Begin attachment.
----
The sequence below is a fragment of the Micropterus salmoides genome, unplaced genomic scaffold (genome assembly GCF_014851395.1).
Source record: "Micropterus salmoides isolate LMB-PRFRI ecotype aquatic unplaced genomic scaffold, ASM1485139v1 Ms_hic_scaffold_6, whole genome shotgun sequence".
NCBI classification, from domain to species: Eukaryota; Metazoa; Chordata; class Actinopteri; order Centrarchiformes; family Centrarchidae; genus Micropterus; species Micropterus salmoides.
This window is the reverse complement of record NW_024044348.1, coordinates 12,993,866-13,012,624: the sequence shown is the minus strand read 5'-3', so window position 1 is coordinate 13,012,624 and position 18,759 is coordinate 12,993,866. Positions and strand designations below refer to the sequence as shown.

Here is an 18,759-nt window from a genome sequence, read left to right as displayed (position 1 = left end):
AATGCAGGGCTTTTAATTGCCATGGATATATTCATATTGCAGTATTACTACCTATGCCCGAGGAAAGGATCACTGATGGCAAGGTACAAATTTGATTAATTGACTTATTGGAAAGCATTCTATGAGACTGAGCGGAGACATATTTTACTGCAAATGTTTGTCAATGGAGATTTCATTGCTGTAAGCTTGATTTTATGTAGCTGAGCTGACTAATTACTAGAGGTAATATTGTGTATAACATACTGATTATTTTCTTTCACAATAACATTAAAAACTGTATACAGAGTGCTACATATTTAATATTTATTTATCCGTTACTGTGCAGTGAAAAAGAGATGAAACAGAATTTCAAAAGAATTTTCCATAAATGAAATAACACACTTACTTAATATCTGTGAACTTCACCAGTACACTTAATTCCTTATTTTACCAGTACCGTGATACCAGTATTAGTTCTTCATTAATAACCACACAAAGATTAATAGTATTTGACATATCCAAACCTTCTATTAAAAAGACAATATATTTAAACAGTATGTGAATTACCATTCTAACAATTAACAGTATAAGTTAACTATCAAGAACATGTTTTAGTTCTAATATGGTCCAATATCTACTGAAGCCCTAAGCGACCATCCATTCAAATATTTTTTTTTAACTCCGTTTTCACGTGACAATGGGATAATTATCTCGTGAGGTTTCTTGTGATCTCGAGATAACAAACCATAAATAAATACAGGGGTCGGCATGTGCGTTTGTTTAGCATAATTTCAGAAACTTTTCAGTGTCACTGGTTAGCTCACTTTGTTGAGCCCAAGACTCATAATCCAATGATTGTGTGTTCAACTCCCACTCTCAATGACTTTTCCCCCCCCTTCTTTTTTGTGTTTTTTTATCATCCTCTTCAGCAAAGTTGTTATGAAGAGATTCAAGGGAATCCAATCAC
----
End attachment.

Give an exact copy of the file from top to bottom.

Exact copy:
The sequence below is a fragment of the Micropterus salmoides genome, unplaced genomic scaffold (genome assembly GCF_014851395.1).
Source record: "Micropterus salmoides isolate LMB-PRFRI ecotype aquatic unplaced genomic scaffold, ASM1485139v1 Ms_hic_scaffold_6, whole genome shotgun sequence".
NCBI classification, from domain to species: Eukaryota; Metazoa; Chordata; class Actinopteri; order Centrarchiformes; family Centrarchidae; genus Micropterus; species Micropterus salmoides.
This window is the reverse complement of record NW_024044348.1, coordinates 12,993,866-13,012,624: the sequence shown is the minus strand read 5'-3', so window position 1 is coordinate 13,012,624 and position 18,759 is coordinate 12,993,866. Positions and strand designations below refer to the sequence as shown.

Here is an 18,759-nt window from a genome sequence, read left to right as displayed (position 1 = left end):
AATGCAGGGCTTTTAATTGCCATGGATATATTCATATTGCAGTATTACTACCTATGCCCGAGGAAAGGATCACTGATGGCAAGGTACAAATTTGATTAATTGACTTATTGGAAAGCATTCTATGAGACTGAGCGGAGACATATTTTACTGCAAATGTTTGTCAATGGAGATTTCATTGCTGTAAGCTTGATTTTATGTAGCTGAGCTGACTAATTACTAGAGGTAATATTGTGTATAACATACTGATTATTTTCTTTCACAATAACATTAAAAACTGTATACAGAGTGCTACATATTTAATATTTATTTATCCGTTACTGTGCAGTGAAAAAGAGATGAAACAGAATTTCAAAAGAATTTTCCATAAATGAAATAACACACTTACTTAATATCTGTGAACTTCACCAGTACACTTAATTCCTTATTTTACCAGTACCGTGATACCAGTATTAGTTCTTCATTAATAACCACACAAAGATTAATAGTATTTGACATATCCAAACCTTCTATTAAAAAGACAATATATTTAAACAGTATGTGAATTACCATTCTAACAATTAACAGTATAAGTTAACTATCAAGAACATGTTTTAGTTCTAATATGGTCCAATATCTACTGAAGCCCTAAGCGACCATCCATTCAAATATTTTTTTTTAACTCCGTTTTCACGTGACAATGGGATAATTATCTCGTGAGGTTTCTTGTGATCTCGAGATAACAAACCATAAATAAATACAGGGGTCGGCATGTGCGTTTGTTTAGCATAATTTCAGAAACTTTTCAGTGTCACTGGTTAGCTCACTTTGTTGAGCCCAAGACTCATAATCCAATGATTGTGTGTTCAACTCCCACTCTCAATGACTTTTCCCCCCCCTTCTTTTTTGTGTTTTTTTATCATCCTCTTCAGCAAAGTTGTTATGAAGAGATTCAAGGGAATCCAATCAC